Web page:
Bandolirium – Bandolirium (2017)

BandoliriumBandolirium (12 May 2017)

 

In a coincidence that ranks up there with both Baker’s chocolate and German’s chocolate cake, the bandoneon was named for the man who had invented it in the mid-nineteenth century, German music instrument dealer Heinrich Band. The concertina-style instrument was used to accompany religious and popular music of that time, spreading into eastern Europe where some had adopted it into their traditional folk styles — but the bandoneon’s popularity really took off when it reached Argentina, where it quickly became an integral part of tango music.

The complex instrument, which like other concertinas (but unlike its cousin the accordion) is designed to play different tones depending on whether the bellows are being squeezed inward or pulled outward in conjunction with various combinations of the thirty-three left-hand and thirty-eight right-hand buttons, became rather scarce after production had ceased near the end of World War II. But with a recent return to manufacturing in Germany — and especially in the past few years when domestic models are now being made for the first time ever in Argentina — it appears that the bandoneon and the tango music with which it is most closely associated may both be experiencing something of a resurgence in popularity.

Argentinian bandoneonist, teacher, and composer Amijai Ben Shalev had the idea to incorporate the instrument into the context of progressive metal, and so gathered together fellow porteños Marcos de Cristobal (guitar), Matias Brandauer (bass), and Marcos Edwards (drums), forming Bandolirium in 2016. As a taste of how this unique style would fit within the structure of metal music, the band released their rendition of “Por Quien Doblan las Campanas” (or “For Whom the Bells Toll”) in an instrumental arrangement, where the bandoneon sometimes slips into the background playing chords along with the rhythm guitar parts, but elsewhere produces a tango-flavored melody in the place of the vocals from the original song. Feel free to check out this recording right here, then continue reading as we address the group’s self-titled debut record which they’ve put out about a month and a half ago …

 

 
Por Quien Doblan las Campanas” appears at the end of the Bandolirium album as a bonus track, following eight original songs, but I wanted to get that out of the way first — to acknowledge that it’s there and to let you hear it, but then to move along to the rest of the album. Because if this band would only be known for covering a Metallica song with the addition of a bandoneon and some tango elements, there is the risk of being identified as a novelty act (much in the same way Weird Al has been famous for adding accordion and adapting popular songs into polka arrangements). And that would be unfortunate, because Ben Shalev (who graduated from El Conservatorio Superior de Música “Manuel de Falla” and currently teaches at two different conservatories in Buenos Aires) and the rest of the band are serious musicians, who have created some serious compositions — just using an uncommon orchestration in the process.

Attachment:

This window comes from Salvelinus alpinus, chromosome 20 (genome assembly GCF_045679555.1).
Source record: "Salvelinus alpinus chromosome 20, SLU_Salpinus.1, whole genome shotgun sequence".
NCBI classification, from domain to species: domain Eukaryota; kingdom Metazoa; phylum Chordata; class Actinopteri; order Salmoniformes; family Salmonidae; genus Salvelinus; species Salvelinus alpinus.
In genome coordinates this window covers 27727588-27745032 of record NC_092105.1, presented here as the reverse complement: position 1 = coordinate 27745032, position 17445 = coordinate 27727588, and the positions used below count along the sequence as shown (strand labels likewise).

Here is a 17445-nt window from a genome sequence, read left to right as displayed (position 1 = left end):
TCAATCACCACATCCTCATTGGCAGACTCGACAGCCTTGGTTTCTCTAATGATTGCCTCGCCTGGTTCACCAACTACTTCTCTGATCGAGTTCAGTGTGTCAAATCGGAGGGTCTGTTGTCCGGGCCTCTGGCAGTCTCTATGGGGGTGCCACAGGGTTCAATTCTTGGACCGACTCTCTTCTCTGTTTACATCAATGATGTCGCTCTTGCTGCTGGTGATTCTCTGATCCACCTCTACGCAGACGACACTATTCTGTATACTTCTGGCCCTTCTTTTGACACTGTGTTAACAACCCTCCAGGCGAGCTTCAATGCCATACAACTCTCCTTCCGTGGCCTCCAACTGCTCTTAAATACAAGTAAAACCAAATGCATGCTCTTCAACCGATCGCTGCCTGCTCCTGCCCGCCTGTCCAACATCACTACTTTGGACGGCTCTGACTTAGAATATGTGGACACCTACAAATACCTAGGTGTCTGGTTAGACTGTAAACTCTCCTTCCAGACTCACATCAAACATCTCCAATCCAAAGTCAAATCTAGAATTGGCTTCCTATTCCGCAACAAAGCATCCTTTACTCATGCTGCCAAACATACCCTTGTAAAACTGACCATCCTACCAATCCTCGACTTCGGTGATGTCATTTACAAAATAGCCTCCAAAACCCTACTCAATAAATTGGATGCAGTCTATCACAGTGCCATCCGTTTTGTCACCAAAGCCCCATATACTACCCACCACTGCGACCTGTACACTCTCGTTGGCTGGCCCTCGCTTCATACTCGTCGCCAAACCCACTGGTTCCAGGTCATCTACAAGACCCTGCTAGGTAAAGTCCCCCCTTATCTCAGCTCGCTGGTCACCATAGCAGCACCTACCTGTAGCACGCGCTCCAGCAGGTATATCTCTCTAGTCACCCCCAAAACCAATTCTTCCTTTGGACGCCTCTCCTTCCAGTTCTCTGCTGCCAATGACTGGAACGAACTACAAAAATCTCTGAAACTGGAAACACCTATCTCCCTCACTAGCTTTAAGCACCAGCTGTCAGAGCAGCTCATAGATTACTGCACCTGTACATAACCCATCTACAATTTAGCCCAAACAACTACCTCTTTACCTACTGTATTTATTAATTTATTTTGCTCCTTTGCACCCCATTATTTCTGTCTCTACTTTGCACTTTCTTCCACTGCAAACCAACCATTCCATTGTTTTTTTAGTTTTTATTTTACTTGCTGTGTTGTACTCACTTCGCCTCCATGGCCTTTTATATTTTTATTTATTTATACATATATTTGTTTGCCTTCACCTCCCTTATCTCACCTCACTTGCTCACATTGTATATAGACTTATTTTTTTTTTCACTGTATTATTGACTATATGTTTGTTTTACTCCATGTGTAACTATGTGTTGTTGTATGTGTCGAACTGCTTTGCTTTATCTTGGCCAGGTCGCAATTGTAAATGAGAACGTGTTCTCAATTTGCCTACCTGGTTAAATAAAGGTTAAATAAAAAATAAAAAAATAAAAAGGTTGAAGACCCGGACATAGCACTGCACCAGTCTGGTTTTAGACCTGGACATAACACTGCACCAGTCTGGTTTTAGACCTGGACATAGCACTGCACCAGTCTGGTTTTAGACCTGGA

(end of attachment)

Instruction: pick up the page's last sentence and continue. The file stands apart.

Unlike many instrumental prog-metal or prog-rock bands, especially when principally led by one of the instrumentalists who is responsible for most or all of the music, Bandolirium is far more of a band effort than a solo project — the bandoneon sometimes is used for backing chords in unison with the guitar and/or bass; sometimes for quick runs that harmonize guitar and/or bass; sometimes the bandoneon and guitar take turns trading off lead phrases; often all instruments will join together in syncopated, riffs in harmony or unison; occasionally we’ll have a guitar solo with the bandoneon doing background chords, then perhaps later they’ll swap foreground and background parts. In many ways, the combination of bandoneon and guitar and bass parts is deployed similar to the way dual guitar parts are often used, either in harmony or unison or set against each other in a countermelody; other times one of the lead instruments will step out in front while the rest of the band holds down a sort of prog-thrash rhythm section groove, with the lead parts taking turns similar to how a jazz ensemble would operate.

While the whole album does fit the description of “prog-tango metal” with various tempo and direction shifts in true progressive fashion, two tracks that form the centerpiece — “La Milonga del Demonico (Parte I and Parte II)” (“The Milonga of the Demon,” where a ‘milonga’ is a place where people are dancing the tango) — really emphasize the “tango” half of the equation. The first part features a more traditional-sounding lead melody (although still with a hard-rock/metal backing beat); the bandoneon part often hits a few dischordant intervals that create a nice amount of musical tension. The second part comes in with a more lively, more spritely feeling; very much like the sound people normally associate with tango dance music, except here backed with drums and heavily distorted guitars …

 

 
Listen to the rest of the Bandolirium album using the Bandcamp player below, then grab yourself a copy here.
 

 

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http://bandolirium.com
http://www.facebook.com/bandolirium
http://bandolirium.bandcamp.com

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